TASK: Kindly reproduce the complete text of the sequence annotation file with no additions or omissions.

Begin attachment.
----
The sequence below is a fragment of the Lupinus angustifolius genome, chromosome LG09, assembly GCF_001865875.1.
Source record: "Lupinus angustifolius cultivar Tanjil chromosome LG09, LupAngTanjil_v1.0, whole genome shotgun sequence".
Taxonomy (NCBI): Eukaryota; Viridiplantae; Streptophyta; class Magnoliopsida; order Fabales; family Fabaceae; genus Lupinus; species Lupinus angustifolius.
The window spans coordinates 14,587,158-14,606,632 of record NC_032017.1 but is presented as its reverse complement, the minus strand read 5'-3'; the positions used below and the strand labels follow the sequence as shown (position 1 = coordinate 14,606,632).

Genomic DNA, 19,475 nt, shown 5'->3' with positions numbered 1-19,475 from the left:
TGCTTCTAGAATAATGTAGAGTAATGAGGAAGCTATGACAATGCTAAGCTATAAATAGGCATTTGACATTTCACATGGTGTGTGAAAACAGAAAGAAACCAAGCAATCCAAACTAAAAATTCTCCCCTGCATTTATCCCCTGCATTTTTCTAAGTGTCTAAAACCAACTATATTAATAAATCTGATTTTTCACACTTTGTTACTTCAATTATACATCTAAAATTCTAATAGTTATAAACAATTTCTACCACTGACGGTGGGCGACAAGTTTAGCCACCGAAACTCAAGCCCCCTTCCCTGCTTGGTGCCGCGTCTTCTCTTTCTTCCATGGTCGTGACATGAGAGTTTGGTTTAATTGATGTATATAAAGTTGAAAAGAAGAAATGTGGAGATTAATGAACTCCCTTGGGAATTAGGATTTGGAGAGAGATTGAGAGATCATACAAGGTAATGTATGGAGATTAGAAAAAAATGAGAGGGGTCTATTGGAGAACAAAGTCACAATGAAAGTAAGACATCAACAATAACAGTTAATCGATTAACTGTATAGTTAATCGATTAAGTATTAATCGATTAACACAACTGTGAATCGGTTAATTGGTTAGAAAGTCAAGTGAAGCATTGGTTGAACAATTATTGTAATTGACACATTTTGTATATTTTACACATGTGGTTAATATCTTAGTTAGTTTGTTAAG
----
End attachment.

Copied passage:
The sequence below is a fragment of the Lupinus angustifolius genome, chromosome LG09, assembly GCF_001865875.1.
Source record: "Lupinus angustifolius cultivar Tanjil chromosome LG09, LupAngTanjil_v1.0, whole genome shotgun sequence".
Taxonomy (NCBI): Eukaryota; Viridiplantae; Streptophyta; class Magnoliopsida; order Fabales; family Fabaceae; genus Lupinus; species Lupinus angustifolius.
The window spans coordinates 14,587,158-14,606,632 of record NC_032017.1 but is presented as its reverse complement, the minus strand read 5'-3'; the positions used below and the strand labels follow the sequence as shown (position 1 = coordinate 14,606,632).

Genomic DNA, 19,475 nt, shown 5'->3' with positions numbered 1-19,475 from the left:
TGCTTCTAGAATAATGTAGAGTAATGAGGAAGCTATGACAATGCTAAGCTATAAATAGGCATTTGACATTTCACATGGTGTGTGAAAACAGAAAGAAACCAAGCAATCCAAACTAAAAATTCTCCCCTGCATTTATCCCCTGCATTTTTCTAAGTGTCTAAAACCAACTATATTAATAAATCTGATTTTTCACACTTTGTTACTTCAATTATACATCTAAAATTCTAATAGTTATAAACAATTTCTACCACTGACGGTGGGCGACAAGTTTAGCCACCGAAACTCAAGCCCCCTTCCCTGCTTGGTGCCGCGTCTTCTCTTTCTTCCATGGTCGTGACATGAGAGTTTGGTTTAATTGATGTATATAAAGTTGAAAAGAAGAAATGTGGAGATTAATGAACTCCCTTGGGAATTAGGATTTGGAGAGAGATTGAGAGATCATACAAGGTAATGTATGGAGATTAGAAAAAAATGAGAGGGGTCTATTGGAGAACAAAGTCACAATGAAAGTAAGACATCAACAATAACAGTTAATCGATTAACTGTATAGTTAATCGATTAAGTATTAATCGATTAACACAACTGTGAATCGGTTAATTGGTTAGAAAGTCAAGTGAAGCATTGGTTGAACAATTATTGTAATTGACACATTTTGTATATTTTACACATGTGGTTAATATCTTAGTTAGTTTGTTAAG